IIASA Scientific Advisory Committee member, Elke Weber, has received the Patrick Suppes Prize of the American Philosophical Society, the oldest learned society in the USA, for her work on advancing the understanding of how people make important decisions in real-world environments.

Weber’s research seeks to understand the factors people use to interpret risk and make decisions under uncertainty, revealing that people frequently violate the common assumption that they always make rational choices based on data alone. She uses information about human behavior and psychology to design decision environments that recognize the limitations of human decision makers and account for the full range of human decision-making processes, with the goal of encouraging decisions that increase global wellbeing, justice, and sustainability.

She has often applied her work to address energy and environmental policy challenges, providing insights from behavioral science to help inform decision makers and policymaking bodies. Her past research has uncovered widespread yet underestimated support for climate policy among the American public, gauged public perceptions of emerging technologies such as carbon capture and sequestration, and revealed how the carbon footprint of climate communicators can help or hinder their perceived credibility.

In presenting the award to Weber, Richard Shiffrin, the chair of the selection committee and the Luther Dana Waterman Professor of Psychological and Brain Sciences at Indiana University, said, “Dr. Weber is one of the world’s most respected decision scientists, and her research is marked by her desire to help society by helping people make wise decisions in real-world settings. Dr. Weber’s research aligns perfectly with the mission of the American Philosophical Society of promoting useful knowledge.”

Weber joined Princeton University in 2016, where she leads the Behavioral Science for Policy Lab (BSPL). Additionally, she serves as the associate director for education at the Andlinger Center for Energy and the Environment and as director of the Fung Global Fellows Program. She joined Princeton from Columbia University, where she was the Jerome A. Chazen Professor of International Business at Columbia Business School and founded the Center for Decision Sciences and Center for Research on Environmental Decisions. Weber earned a PhD and MA in Psychology from Harvard University and a BA in Psychology from York University in Toronto, Canada.

She has received many awards and honors for her work. In 2020, she was elected as a member of the National Academies of Sciences, and in 2018, she was named a fellow of the American Association for the Advancement of Science. She is also a fellow of the American Academy of Arts and Sciences, a member of the German National Academy of Sciences (Leopoldina), and has held leadership positions in a number of professional societies.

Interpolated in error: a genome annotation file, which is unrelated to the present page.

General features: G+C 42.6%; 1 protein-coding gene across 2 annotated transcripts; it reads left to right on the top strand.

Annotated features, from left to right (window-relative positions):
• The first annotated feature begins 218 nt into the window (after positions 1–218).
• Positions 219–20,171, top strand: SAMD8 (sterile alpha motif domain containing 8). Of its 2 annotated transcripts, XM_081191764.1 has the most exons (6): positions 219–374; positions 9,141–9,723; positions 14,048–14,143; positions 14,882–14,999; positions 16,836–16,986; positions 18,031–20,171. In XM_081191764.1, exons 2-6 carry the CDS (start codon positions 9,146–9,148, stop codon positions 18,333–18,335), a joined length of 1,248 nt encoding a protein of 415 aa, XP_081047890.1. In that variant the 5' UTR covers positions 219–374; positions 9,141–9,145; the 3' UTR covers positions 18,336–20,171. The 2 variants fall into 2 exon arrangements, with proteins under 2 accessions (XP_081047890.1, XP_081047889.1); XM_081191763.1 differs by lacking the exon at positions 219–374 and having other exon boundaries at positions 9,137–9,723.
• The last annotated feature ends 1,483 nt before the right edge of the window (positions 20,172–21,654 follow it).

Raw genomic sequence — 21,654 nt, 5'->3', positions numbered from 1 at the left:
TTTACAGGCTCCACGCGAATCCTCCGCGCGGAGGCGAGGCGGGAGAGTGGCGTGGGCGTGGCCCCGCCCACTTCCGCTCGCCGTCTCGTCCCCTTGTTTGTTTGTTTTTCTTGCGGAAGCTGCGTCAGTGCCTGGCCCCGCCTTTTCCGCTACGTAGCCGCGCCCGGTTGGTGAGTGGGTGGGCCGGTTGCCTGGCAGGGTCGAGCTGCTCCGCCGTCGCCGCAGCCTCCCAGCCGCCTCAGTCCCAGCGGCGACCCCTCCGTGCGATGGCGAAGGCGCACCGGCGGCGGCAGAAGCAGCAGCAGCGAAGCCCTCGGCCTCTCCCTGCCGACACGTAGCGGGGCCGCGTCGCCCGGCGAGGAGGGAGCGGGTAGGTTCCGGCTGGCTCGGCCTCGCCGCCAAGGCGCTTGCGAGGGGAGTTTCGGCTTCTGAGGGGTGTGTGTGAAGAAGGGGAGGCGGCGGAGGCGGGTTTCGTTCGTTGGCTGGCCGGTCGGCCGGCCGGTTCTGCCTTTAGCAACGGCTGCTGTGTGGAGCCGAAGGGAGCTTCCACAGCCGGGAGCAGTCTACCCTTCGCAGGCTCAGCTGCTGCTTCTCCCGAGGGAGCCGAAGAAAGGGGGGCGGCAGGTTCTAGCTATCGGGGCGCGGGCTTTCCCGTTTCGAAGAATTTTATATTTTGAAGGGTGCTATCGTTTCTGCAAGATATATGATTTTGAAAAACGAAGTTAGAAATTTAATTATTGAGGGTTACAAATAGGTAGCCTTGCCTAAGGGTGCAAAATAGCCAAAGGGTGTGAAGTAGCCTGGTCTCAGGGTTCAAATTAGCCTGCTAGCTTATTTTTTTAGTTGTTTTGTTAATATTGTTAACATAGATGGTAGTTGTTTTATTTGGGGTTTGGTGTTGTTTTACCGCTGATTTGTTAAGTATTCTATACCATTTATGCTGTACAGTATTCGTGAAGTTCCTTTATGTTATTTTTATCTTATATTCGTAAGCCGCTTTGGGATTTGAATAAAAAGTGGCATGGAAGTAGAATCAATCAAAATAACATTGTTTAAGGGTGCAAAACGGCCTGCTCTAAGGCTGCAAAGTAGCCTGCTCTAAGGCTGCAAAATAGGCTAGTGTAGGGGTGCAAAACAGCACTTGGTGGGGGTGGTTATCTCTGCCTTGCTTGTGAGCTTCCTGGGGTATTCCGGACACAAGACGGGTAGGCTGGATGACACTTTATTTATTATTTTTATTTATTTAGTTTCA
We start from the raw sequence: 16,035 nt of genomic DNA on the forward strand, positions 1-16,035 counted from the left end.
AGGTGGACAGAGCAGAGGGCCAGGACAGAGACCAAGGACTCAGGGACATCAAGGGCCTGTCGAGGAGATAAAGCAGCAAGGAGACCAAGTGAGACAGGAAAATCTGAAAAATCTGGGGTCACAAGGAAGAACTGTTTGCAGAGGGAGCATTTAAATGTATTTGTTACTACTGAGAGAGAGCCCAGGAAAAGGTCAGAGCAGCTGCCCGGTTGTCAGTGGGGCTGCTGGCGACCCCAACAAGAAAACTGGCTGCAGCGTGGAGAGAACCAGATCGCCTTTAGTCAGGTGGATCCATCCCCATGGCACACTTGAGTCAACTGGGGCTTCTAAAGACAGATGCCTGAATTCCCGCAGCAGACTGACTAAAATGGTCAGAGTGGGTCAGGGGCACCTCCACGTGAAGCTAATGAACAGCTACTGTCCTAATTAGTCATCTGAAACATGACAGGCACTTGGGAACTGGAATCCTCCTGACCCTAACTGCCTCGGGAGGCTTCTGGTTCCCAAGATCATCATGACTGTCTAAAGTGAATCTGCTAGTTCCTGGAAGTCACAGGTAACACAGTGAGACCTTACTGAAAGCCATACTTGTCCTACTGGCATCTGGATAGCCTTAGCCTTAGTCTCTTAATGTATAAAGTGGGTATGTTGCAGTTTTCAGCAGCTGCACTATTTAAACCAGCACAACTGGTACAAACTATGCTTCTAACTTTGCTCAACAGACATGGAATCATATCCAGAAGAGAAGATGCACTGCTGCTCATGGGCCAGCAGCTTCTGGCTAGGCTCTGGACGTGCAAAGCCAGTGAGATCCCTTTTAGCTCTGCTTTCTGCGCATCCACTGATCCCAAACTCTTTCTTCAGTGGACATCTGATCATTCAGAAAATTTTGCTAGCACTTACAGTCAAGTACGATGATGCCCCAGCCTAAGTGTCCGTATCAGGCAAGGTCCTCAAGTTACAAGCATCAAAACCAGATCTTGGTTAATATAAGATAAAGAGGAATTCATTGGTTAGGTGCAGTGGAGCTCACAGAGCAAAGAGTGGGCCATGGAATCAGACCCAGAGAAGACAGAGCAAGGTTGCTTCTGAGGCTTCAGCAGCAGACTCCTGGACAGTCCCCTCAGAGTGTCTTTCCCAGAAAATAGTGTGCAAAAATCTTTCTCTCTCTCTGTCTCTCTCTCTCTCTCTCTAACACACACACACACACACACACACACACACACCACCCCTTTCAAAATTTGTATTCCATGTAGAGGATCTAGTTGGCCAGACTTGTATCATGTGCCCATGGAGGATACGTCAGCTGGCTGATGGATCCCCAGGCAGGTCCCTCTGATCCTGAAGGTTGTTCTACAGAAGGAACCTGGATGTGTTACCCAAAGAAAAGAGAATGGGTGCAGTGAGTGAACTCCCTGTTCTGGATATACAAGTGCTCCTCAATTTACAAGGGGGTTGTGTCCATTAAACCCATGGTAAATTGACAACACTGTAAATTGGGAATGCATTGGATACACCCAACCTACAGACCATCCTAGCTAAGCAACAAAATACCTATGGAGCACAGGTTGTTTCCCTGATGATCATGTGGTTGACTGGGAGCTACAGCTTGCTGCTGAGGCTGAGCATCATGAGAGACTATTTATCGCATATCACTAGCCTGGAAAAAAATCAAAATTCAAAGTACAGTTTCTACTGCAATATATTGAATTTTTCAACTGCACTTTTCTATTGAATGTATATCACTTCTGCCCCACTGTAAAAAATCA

Established in 2006, the Patrick Suppes Prize honors accomplishments in three scholarly fields, with the prize rotating each year between philosophy of science, psychology or neuroscience, and history of science.

Adapted from a news article originally published on the Princeton University website. Read the original article here.


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23 April 2024

US Permanent Representative to International Organizations in Vienna visits IIASA

H.E. Ambassador Laura Holgate, US Permanent Representative to International Organizations in Vienna, met with IIASA Director General John Schellnhuber to discuss advancing collaboration on leveraging systems analysis for the Sustainable Development Goals (SDGs). The visit strengthened ties between IIASA and the US, emphasizing a commitment to interdisciplinary collaboration and knowledge exchange for informed decision making.
IIASA participants in front of the venue (Little Finlandia Conference Hall, Helsinki)

13 September 2023

FLAM Sparks Interest and Conversation at the 2023 IBFRA Conference in Helsinki

Boreal forests often bring to mind a winter wonderland: spruce and pine forests as far as the eye can see, fluffy snow dotted with reindeer beneath a nighttime sky brightened by the aurora borealis. Climate change threatens this fragile, pristine habitat that spans 8 countries in the far north. Now boreal forests are associated not just with snowy landscapes, they are becoming synonymous with raging wildfires and massive plumes of smoke, such as those found currently in Canada. Mitigating the threats posed by climate change in this unique ecosystem and discussing the most recent boreal-related research is the focus of the International Boreal Forest Association conference. Organized in large part by IIASA’s own Florian Kraxner, IBFRA 2023 was held in Helsinki, Finland, where researchers from around the globe gathered to discuss recent findings, foster new connections, and contribute to a plan of attack to save boreal forests as we know them.
3D Earth Globe and with 17 colorful icons representing the Sustainable Development Goals

13 July 2023

IIASA at the United Nations High-level Political Forum in New York

The High-level Political Forum on Sustainable Development 2023 kicked off at the UN Headquarters in New York this week. IIASA is involved in several capacities at this international conference to support policymakers in countries around the world with science-based inputs to help them develop effective policies to address the interconnected global challenges and opportunities society faces today.